So that would mean at least 8 at this office not immune. Would you agree? Now I'm sure she has some that can't be vaccinated for medical reasons- correct?
Those two numbers together what are you chances of being in the waiting room with a child that can infect your son?

We are not even talking about the .3% here.

Thanks, if anyone else wants to chime in too.... I think my numbers maybe a bit conservative most offices have well over a thousand in my area.

What is the risk just stepping into the office?

 

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Last edited by serenbat; 07-16-2014 at 08:17 PM.
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Old 07-17-2014, 12:35 AM
 
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Scientists don't use anecdotes as evidence in any circumstance. They might use them to illustrate a point after the actual evidence supports a specific point of view. That's a very different thing.
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Old 07-17-2014, 04:35 AM - Thread Starter
 
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Originally Posted by prosciencemum View Post
Scientists don't use anecdotes as evidence in any circumstance. They might use them to illustrate a point after the actual evidence supports a specific point of view. That's a very different thing.
And (blind) faith vs actual evidence supporting the facts is just that too - faith! Just like what real heard immunity is!

I'll take it you were unable to answer my question, that's fine, I understand.

 

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Old 07-17-2014, 08:33 AM
 
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As it has been stated several times and the "science" does support it, vaccines are not 100%. Vaccine failure is real and waning occurs at various times.

With vaccine failure/waning in all the vaccines the question is - is your child 100% protected?

Do you even know, has your child had titers pulled to know if they are in that percentage of failure?

At what point are you testing or are you just assuming?

With all the known issues with Whopping Cough, CP also seems to be highly questionable, and other vaccines, just to name a few.
They are waning and at number that doesn't seem to match up with the next booster, so are you boostering up "early"?


We constantly hear that those that are pro-vaccine / full vaccinators talk about the importance they place on vaccinating, many mention for the protections of others, etc., so basically DO you know if the vaccines have taken in your child, are you testing, are you boosting early?


IF you are not can you explain why you are not since you really have no way of knowing if the vaccine "took" or not?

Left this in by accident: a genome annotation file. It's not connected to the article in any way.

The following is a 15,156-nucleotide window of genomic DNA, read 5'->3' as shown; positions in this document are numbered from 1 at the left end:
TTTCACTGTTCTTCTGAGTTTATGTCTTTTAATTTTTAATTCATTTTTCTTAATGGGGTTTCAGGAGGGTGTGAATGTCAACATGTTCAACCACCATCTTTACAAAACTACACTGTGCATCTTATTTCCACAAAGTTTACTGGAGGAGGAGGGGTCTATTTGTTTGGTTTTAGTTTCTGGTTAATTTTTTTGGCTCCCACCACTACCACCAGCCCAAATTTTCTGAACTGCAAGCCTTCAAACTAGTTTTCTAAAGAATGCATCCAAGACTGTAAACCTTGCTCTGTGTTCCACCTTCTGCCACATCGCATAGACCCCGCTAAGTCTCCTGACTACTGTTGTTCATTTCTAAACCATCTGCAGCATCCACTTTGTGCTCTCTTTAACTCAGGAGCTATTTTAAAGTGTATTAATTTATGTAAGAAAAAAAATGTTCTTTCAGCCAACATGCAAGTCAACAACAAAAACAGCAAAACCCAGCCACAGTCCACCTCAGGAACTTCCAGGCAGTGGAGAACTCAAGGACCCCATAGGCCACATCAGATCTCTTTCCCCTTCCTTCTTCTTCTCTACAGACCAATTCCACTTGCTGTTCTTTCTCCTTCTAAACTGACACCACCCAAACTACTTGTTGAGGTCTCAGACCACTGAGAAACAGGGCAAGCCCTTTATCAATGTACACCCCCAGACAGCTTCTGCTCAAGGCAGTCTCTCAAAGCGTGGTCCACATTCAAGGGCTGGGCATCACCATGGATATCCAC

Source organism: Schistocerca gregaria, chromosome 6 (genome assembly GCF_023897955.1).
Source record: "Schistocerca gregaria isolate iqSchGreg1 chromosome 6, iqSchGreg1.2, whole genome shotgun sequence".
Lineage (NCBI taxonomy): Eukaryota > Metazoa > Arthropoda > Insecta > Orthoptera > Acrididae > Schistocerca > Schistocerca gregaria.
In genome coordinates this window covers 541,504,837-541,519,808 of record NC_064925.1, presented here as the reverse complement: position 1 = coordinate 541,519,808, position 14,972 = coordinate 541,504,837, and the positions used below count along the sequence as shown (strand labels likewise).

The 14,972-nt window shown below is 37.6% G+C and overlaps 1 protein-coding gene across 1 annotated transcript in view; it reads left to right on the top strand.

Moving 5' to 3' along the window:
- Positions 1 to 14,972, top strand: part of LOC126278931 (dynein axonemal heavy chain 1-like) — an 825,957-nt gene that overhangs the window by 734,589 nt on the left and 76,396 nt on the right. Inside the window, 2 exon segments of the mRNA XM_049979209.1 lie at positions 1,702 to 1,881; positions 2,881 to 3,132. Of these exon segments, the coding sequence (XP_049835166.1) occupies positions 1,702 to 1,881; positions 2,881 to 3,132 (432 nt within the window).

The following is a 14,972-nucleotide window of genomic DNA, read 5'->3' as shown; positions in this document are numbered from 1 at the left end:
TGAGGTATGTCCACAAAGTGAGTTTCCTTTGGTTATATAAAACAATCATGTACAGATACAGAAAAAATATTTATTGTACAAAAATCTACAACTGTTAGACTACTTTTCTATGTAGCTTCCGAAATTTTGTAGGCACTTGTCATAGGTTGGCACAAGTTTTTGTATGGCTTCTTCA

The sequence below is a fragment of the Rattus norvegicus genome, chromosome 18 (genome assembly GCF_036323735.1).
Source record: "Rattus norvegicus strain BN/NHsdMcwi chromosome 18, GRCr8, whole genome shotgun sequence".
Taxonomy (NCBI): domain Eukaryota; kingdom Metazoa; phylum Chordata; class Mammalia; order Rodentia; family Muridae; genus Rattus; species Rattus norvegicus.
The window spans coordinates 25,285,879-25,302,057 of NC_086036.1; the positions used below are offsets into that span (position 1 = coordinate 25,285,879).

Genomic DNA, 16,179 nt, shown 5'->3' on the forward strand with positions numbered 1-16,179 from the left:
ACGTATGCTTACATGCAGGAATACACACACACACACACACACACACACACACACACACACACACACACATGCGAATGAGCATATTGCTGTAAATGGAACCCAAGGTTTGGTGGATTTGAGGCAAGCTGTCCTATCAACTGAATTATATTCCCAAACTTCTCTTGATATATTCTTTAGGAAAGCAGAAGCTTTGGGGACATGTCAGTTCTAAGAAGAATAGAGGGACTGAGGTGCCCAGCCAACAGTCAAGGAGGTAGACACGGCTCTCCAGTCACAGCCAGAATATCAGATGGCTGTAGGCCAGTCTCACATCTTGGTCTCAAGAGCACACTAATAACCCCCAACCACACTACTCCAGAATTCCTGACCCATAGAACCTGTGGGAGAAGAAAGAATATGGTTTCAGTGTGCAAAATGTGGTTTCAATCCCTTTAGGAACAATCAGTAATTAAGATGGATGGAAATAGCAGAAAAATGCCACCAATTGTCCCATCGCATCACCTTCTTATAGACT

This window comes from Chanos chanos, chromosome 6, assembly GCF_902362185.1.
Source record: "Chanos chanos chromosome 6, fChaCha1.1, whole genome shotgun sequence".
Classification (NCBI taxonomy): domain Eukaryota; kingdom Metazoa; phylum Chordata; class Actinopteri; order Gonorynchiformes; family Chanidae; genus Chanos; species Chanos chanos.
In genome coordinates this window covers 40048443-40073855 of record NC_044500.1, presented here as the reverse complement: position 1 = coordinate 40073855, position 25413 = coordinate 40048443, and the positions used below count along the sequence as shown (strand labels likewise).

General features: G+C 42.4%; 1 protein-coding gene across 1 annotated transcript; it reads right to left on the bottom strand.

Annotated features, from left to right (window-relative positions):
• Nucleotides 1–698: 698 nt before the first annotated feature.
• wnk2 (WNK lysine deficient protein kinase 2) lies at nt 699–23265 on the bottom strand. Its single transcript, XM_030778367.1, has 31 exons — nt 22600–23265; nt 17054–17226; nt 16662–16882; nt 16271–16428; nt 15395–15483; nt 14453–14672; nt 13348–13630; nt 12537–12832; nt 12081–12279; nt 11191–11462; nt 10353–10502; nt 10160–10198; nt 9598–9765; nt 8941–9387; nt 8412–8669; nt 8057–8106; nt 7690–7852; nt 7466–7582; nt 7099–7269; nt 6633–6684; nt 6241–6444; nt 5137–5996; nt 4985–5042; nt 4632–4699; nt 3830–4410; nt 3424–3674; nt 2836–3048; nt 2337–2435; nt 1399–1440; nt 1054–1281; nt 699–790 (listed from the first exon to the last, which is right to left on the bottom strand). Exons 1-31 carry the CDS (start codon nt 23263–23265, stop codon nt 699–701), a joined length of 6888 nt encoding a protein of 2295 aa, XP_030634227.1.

By just being fully vaccinated, I am satisficing. I don't have my own personal DYI program for attempting to achieve perfection or the best possible optimization. I am satisfied with what I see as good enough.

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Old 07-17-2014, 08:52 AM
 
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By just being fully vaccinated, I am satificing. I don't have my own personal DYI program for attempting to achieve perfection or the best possible optimization. I am satisfied with what I see as good enough.
Excellent, so if your vaccine turns out not good enough and you catch the flu or pertussis or measles anyway, who will you blame? Yourself for failing to mount a proper immune response? Yourself for not checking to see if there was a problem with your immune response? The vaccine manufacturer for producing a vaccine that is ineffective in a certain percentage of the population?

Or will you blame people who don't buy into the product?

Also, I'm puzzled by your use of the word sacrifice. Are you saying that there is some sort of risk in accepting a vaccine? Or do you mean the burden of having someone stick a needle into your body? Or?
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Old 07-17-2014, 09:01 AM
 
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He actually means satisficing...

Quote:
The theory of satisficing finds application in a number of fields including economics, artificial intelligence and sociology. Satisficing implies that a consumer, when confronted with a plethora of choices for a specific need, will select a product or service that is "good enough", rather than expending effort and resources on finding the best possible or optimal choice. http://www.investopedia.com/terms/s/satisficing.asp
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Old 07-17-2014, 09:37 AM
 
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Thanks Samaxtics, that is very helpful. Sloppy reading on my part!
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Old 07-17-2014, 09:38 AM
 
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Bad stuff happens. Why do we have to blame someone.

I feel I've done the best I can to protect myself and my family from vaccines preventable diseases. But bad stuff can happen.
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Old 07-17-2014, 09:42 AM
 
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I'm glad that at least one person won't be blaming the vaccine refusers...

The constant bombardment of news stories claiming that every increase in illness is due to people rejecting vaccines gets tiresome.
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Old 07-17-2014, 09:43 AM
 
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Originally Posted by prosciencemum View Post
Bad stuff happens. Why do we have to blame someone.

I feel I've done the best I can to protect myself and my family from vaccines preventable diseases. But bad stuff can happen.
Very wise words.
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Old 07-17-2014, 09:46 AM
 
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The media are awful - scare stories and blame everywhere. Don't make the mistake of thinking they reflect the opinion of most people in the community.